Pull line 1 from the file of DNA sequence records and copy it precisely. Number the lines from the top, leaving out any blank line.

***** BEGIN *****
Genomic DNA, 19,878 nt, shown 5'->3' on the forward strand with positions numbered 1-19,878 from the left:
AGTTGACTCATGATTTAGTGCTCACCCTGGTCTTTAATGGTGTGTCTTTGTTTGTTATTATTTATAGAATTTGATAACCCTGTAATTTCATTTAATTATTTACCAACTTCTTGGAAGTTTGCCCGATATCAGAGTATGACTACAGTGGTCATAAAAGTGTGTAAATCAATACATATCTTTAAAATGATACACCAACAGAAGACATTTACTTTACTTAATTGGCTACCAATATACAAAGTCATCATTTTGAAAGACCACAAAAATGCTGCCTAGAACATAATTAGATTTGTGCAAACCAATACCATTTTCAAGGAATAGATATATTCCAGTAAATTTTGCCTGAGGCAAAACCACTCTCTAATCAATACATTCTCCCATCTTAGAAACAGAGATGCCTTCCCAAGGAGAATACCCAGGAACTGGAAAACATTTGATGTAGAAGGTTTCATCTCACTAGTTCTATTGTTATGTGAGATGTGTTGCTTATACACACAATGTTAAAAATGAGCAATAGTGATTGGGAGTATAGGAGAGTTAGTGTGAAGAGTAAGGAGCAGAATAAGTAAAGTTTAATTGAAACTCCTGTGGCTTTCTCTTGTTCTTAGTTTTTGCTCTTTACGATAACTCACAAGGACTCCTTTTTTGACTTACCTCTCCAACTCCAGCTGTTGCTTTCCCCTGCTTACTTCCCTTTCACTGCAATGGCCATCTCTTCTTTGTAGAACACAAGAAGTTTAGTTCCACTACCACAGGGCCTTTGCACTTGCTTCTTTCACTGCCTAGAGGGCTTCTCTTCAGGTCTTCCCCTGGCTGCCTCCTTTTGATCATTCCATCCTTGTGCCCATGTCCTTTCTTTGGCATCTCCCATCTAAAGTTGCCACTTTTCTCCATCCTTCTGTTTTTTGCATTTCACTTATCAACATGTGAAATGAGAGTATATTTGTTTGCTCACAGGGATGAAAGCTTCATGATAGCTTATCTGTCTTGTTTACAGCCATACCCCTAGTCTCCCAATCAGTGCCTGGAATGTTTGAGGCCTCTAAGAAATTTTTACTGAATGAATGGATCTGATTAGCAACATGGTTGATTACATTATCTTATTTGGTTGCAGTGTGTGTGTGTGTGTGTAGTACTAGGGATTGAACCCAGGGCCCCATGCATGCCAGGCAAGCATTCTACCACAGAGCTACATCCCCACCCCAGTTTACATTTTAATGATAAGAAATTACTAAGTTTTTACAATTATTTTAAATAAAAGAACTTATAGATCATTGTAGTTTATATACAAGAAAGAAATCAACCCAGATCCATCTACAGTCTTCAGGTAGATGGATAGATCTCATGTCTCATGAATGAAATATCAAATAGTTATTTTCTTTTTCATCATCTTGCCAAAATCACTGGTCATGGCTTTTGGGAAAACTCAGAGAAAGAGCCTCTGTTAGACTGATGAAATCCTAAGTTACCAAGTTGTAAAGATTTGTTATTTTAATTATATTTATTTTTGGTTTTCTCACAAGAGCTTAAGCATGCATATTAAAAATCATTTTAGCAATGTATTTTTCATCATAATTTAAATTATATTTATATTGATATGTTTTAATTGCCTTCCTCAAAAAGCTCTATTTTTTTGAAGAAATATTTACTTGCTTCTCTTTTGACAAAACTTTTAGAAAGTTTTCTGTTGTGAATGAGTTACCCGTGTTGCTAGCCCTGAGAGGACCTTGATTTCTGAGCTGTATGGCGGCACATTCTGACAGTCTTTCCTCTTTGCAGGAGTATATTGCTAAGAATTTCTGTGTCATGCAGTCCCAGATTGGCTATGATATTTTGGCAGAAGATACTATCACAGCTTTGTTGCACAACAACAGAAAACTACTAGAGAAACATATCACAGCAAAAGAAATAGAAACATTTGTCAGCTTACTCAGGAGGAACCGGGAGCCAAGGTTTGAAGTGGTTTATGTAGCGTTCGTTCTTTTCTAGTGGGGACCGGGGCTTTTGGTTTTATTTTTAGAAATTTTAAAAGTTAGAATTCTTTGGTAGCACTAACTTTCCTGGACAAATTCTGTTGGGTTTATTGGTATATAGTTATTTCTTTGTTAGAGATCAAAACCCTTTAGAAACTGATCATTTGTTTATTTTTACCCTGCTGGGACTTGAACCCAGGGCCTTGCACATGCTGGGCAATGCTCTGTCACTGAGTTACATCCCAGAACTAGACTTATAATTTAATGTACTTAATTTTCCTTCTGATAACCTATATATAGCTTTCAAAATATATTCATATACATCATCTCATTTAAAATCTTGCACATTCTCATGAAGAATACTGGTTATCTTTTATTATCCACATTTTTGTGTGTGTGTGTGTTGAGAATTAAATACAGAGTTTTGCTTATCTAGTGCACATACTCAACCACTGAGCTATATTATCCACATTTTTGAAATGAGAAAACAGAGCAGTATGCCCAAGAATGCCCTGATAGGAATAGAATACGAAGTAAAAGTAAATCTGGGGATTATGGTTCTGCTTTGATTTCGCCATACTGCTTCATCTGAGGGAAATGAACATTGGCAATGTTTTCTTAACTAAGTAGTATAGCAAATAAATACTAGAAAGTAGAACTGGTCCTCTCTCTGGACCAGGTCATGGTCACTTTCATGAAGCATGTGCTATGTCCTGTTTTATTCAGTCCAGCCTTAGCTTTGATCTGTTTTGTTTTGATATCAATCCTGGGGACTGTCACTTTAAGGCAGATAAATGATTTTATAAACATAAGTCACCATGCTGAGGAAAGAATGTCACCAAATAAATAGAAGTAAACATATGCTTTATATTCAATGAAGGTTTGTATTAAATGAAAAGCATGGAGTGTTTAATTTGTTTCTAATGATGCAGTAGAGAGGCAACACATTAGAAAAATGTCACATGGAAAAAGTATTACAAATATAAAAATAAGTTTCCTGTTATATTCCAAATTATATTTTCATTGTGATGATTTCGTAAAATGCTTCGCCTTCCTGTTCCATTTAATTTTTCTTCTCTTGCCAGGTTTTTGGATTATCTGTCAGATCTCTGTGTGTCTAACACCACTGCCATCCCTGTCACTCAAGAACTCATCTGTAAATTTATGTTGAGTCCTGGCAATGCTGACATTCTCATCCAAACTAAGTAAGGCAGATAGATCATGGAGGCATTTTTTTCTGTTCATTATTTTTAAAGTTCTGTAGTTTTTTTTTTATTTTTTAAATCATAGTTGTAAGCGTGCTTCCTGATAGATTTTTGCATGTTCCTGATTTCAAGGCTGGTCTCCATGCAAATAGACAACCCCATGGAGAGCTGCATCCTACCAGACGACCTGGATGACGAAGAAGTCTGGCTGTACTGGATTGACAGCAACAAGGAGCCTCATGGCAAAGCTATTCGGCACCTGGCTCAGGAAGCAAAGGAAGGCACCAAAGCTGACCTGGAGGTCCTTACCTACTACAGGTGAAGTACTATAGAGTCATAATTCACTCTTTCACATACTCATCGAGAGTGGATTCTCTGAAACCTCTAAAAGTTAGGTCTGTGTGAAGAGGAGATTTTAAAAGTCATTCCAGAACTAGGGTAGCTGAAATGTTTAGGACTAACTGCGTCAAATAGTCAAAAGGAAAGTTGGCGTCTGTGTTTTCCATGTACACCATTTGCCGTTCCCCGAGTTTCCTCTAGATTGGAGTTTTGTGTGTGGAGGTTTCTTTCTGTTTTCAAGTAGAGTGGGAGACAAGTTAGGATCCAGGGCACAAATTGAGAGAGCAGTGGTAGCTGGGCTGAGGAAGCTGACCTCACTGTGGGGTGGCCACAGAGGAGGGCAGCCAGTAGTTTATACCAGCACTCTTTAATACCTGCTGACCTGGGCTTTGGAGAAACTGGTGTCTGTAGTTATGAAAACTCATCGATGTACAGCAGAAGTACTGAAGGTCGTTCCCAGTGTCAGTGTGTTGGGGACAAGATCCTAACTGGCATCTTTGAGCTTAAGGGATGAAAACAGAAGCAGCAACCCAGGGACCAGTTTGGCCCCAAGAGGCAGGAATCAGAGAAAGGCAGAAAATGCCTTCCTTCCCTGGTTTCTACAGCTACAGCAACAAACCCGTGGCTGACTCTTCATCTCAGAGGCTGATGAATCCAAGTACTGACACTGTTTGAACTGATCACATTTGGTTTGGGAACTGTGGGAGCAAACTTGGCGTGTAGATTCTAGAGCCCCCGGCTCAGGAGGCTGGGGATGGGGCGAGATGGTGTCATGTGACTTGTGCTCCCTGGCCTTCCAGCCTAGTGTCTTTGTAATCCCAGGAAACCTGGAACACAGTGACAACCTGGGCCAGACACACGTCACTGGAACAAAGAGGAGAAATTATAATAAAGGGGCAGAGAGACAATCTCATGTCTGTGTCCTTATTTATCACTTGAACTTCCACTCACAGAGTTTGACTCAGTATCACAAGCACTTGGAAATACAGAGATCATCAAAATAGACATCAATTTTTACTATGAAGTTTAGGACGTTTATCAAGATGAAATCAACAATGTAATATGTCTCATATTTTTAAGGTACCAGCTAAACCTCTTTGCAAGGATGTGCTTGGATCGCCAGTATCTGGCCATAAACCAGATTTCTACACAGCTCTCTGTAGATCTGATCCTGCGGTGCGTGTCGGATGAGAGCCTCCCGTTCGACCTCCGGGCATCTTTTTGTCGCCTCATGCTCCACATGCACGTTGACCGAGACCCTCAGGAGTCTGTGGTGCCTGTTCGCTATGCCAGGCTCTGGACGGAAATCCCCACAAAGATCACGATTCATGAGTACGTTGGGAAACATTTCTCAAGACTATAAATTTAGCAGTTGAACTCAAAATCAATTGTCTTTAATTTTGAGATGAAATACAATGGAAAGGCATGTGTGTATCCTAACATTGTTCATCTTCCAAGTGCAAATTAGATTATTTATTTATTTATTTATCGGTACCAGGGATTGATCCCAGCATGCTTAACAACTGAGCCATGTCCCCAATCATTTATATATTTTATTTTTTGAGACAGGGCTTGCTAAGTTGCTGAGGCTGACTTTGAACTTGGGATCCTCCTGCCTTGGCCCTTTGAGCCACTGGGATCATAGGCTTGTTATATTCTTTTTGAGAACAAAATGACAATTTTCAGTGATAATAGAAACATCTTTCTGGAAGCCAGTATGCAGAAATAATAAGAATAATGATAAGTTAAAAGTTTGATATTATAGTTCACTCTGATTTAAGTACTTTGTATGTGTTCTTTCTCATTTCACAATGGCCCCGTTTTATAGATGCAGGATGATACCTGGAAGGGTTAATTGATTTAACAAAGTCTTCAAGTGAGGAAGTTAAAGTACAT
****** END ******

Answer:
Genomic DNA, 19,878 nt, shown 5'->3' on the forward strand with positions numbered 1-19,878 from the left: